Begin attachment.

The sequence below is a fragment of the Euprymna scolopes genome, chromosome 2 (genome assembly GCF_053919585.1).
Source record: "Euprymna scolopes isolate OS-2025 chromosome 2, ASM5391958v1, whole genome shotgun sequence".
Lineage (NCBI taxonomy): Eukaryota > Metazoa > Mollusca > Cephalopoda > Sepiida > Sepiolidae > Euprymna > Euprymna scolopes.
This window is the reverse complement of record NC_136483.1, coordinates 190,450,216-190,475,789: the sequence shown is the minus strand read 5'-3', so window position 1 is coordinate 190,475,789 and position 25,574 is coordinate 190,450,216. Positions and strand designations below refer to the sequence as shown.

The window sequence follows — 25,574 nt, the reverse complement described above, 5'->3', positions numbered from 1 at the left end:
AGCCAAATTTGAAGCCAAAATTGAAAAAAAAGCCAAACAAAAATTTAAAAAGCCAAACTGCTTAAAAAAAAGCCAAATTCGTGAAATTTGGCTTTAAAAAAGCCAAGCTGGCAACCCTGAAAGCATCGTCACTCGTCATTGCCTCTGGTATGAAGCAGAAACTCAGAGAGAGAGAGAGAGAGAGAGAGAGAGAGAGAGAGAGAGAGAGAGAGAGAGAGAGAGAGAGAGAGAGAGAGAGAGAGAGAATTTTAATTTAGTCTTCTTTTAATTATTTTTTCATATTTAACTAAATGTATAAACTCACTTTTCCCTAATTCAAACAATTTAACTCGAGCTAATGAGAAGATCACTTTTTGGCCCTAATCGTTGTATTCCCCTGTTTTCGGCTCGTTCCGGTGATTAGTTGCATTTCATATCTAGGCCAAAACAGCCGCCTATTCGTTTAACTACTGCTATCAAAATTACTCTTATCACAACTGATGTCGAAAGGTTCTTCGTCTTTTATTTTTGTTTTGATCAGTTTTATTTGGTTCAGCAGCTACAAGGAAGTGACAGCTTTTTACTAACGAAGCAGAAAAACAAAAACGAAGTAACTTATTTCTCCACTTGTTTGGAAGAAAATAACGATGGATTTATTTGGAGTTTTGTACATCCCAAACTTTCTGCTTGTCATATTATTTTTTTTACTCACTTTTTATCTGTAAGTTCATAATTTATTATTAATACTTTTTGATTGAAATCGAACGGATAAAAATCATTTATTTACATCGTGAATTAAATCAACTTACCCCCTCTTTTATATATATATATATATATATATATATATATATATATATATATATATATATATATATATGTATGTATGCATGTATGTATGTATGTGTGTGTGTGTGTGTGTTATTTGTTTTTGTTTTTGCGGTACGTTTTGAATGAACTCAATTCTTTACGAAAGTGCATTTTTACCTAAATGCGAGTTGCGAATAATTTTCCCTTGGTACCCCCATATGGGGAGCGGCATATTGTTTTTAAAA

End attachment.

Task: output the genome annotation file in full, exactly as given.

The sequence below is a fragment of the Euprymna scolopes genome, chromosome 2 (genome assembly GCF_053919585.1).
Source record: "Euprymna scolopes isolate OS-2025 chromosome 2, ASM5391958v1, whole genome shotgun sequence".
Lineage (NCBI taxonomy): Eukaryota > Metazoa > Mollusca > Cephalopoda > Sepiida > Sepiolidae > Euprymna > Euprymna scolopes.
This window is the reverse complement of record NC_136483.1, coordinates 190,450,216-190,475,789: the sequence shown is the minus strand read 5'-3', so window position 1 is coordinate 190,475,789 and position 25,574 is coordinate 190,450,216. Positions and strand designations below refer to the sequence as shown.

The window sequence follows — 25,574 nt, the reverse complement described above, 5'->3', positions numbered from 1 at the left end:
AGCCAAATTTGAAGCCAAAATTGAAAAAAAAGCCAAACAAAAATTTAAAAAGCCAAACTGCTTAAAAAAAAGCCAAATTCGTGAAATTTGGCTTTAAAAAAGCCAAGCTGGCAACCCTGAAAGCATCGTCACTCGTCATTGCCTCTGGTATGAAGCAGAAACTCAGAGAGAGAGAGAGAGAGAGAGAGAGAGAGAGAGAGAGAGAGAGAGAGAGAGAGAGAGAGAGAGAGAGAGAGAGAGAGAGAATTTTAATTTAGTCTTCTTTTAATTATTTTTTCATATTTAACTAAATGTATAAACTCACTTTTCCCTAATTCAAACAATTTAACTCGAGCTAATGAGAAGATCACTTTTTGGCCCTAATCGTTGTATTCCCCTGTTTTCGGCTCGTTCCGGTGATTAGTTGCATTTCATATCTAGGCCAAAACAGCCGCCTATTCGTTTAACTACTGCTATCAAAATTACTCTTATCACAACTGATGTCGAAAGGTTCTTCGTCTTTTATTTTTGTTTTGATCAGTTTTATTTGGTTCAGCAGCTACAAGGAAGTGACAGCTTTTTACTAACGAAGCAGAAAAACAAAAACGAAGTAACTTATTTCTCCACTTGTTTGGAAGAAAATAACGATGGATTTATTTGGAGTTTTGTACATCCCAAACTTTCTGCTTGTCATATTATTTTTTTTACTCACTTTTTATCTGTAAGTTCATAATTTATTATTAATACTTTTTGATTGAAATCGAACGGATAAAAATCATTTATTTACATCGTGAATTAAATCAACTTACCCCCTCTTTTATATATATATATATATATATATATATATATATATATATATATATATATATATATATATGTATGTATGCATGTATGTATGTATGTGTGTGTGTGTGTGTGTTATTTGTTTTTGTTTTTGCGGTACGTTTTGAATGAACTCAATTCTTTACGAAAGTGCATTTTTACCTAAATGCGAGTTGCGAATAATTTTCCCTTGGTACCCCCATATGGGGAGCGGCATATTGTTTTTAAAA